Can the IRS Seize Your Assets?

    

Most taxpayers have heard horror stories about the IRS taking possession of someone's assets and they may fear that this could happen to them. While it's true that the IRS has the authority to seize individual assets, this only happens in situations where a taxpayer becomes seriously delinquent on their account and doesn't take any steps to clear up their outstanding tax balance. In these cases, the agency may issue a tax lien or a tax levy. How can you prevent the IRS from seizing your assets?asset seizure

What is a Tax Lien?

A tax lien is simply a legal notice that the IRS has the first claims on any profit from the sale of property. Generally, tax liens are imposed on individuals who owe a significant amount of back taxes and refuse to make any payments on their accounts. What makes a tax lien so powerful is that the claim is attached to the property, not just the taxpayer. This means that if the individual is able to sell the land, the lien remains on it and becomes the responsibility of the new owner.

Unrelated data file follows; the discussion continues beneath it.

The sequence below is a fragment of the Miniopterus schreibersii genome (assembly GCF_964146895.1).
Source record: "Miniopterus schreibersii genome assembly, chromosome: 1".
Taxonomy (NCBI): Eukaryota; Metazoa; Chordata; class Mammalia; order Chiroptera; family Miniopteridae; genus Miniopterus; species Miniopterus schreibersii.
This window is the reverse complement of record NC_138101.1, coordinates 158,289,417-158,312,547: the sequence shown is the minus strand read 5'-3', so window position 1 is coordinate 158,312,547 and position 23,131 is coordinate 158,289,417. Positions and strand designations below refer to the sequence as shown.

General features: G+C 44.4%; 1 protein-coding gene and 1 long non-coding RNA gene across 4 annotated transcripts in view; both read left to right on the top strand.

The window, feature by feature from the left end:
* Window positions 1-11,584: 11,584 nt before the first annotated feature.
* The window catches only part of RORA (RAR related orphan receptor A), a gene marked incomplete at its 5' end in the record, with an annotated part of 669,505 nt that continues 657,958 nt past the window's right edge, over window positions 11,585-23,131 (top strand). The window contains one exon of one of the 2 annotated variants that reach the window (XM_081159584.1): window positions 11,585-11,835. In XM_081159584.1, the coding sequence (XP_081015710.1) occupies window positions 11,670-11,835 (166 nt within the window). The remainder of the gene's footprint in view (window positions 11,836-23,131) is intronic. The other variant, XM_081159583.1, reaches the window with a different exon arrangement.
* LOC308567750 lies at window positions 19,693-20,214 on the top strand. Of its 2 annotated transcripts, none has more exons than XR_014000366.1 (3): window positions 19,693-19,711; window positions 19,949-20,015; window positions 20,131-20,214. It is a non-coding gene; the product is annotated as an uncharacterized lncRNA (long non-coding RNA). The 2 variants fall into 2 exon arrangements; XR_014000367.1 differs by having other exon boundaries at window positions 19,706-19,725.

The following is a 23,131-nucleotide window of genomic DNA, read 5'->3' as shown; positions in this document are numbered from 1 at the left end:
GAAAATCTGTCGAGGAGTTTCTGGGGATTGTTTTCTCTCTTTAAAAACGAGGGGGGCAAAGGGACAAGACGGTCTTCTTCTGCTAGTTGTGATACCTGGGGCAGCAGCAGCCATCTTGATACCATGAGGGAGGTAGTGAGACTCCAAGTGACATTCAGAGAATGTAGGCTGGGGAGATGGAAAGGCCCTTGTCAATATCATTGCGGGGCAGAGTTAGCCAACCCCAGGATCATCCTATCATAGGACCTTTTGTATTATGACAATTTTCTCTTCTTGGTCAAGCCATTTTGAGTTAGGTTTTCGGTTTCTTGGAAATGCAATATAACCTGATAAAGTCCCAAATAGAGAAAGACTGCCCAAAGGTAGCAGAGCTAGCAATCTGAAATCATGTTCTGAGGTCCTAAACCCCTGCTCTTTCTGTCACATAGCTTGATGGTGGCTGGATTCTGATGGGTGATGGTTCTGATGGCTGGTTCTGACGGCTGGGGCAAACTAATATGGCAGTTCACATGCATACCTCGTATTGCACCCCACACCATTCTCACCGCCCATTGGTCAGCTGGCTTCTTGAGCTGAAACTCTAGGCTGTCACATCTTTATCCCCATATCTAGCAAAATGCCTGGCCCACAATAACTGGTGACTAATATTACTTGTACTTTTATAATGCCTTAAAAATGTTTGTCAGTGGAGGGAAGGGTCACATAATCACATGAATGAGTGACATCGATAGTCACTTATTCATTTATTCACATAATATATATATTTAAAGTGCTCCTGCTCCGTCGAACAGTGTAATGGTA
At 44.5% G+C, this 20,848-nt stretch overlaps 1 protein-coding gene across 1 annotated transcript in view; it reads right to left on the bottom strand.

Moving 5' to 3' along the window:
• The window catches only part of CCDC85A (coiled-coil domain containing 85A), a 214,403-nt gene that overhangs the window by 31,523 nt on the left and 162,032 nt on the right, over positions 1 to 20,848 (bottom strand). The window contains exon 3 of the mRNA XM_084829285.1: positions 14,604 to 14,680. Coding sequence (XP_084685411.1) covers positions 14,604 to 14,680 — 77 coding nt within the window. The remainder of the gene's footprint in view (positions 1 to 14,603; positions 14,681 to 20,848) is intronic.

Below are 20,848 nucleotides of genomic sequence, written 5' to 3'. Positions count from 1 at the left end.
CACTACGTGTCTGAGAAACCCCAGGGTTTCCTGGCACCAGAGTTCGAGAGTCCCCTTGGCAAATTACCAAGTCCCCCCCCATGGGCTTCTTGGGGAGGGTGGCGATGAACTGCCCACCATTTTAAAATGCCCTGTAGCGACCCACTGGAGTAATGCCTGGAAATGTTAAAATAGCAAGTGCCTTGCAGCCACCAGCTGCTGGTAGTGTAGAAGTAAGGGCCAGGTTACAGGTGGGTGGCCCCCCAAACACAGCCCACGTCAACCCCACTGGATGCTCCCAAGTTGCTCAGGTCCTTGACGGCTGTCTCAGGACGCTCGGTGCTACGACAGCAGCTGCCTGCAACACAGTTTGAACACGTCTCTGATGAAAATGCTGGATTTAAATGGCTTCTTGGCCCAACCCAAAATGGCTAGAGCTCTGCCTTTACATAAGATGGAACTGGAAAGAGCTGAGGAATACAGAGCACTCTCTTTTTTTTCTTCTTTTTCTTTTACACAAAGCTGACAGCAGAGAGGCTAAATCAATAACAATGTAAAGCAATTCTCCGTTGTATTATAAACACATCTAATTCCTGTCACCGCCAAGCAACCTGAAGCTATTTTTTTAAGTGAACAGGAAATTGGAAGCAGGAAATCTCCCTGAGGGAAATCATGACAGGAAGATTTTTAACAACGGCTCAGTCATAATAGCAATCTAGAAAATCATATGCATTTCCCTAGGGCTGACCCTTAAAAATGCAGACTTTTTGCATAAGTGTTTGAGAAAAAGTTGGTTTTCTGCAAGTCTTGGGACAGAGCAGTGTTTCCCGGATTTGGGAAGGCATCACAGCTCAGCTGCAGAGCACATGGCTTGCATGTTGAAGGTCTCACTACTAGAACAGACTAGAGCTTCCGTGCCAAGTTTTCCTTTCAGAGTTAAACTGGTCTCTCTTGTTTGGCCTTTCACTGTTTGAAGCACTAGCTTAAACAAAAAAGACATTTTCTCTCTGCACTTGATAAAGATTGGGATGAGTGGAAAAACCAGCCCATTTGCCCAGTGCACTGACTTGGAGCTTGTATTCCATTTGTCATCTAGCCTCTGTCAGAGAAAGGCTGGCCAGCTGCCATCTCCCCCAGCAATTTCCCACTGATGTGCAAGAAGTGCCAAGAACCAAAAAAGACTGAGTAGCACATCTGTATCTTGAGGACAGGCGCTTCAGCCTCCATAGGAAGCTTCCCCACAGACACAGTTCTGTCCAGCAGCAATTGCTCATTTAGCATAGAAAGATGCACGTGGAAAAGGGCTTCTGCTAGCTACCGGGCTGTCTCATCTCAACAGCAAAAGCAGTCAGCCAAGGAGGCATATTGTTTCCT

How to Settle a Tax Lien

Taxpayers receive at least 30 days' notice before a tax lien is issued. During that time, they can make efforts to settle their outstanding balances by establishing an installment plan or making a lump sum payment. Since the tax lien affects the taxpayer's credit rating, it is usually best to find some way to pay off the tax, rather than to do nothing and wait for the lien to be imposed.

What is a Tax Levy?

If the IRS imposes a tax levy and the individual still doesn't settle his or her account, then the agency may pursue a tax levy. Unlike a lien, a levy gives the IRS the authority to actually seize personal assets, including a house, car, land, jewelry, and even cash. After seizing the assets, the IRS can sell them at auction and use the proceeds to settle the back taxes.

Avoiding a Tax Levy

You can avoid a tax levy by arranging to pay some of your tax balance as quickly as possible. If you're unable to do so, you may need to pursue a drastic measure such as bankruptcy. In any case, you should always consult an experienced tax adviser when you're dealing with a tax levy.

To answer our question from earlier: Yes, it is possible for the IRS to seize your assets. However, if you're diligent about paying your outstanding income taxes, you don't ever have to worry about them coming for your possessions.

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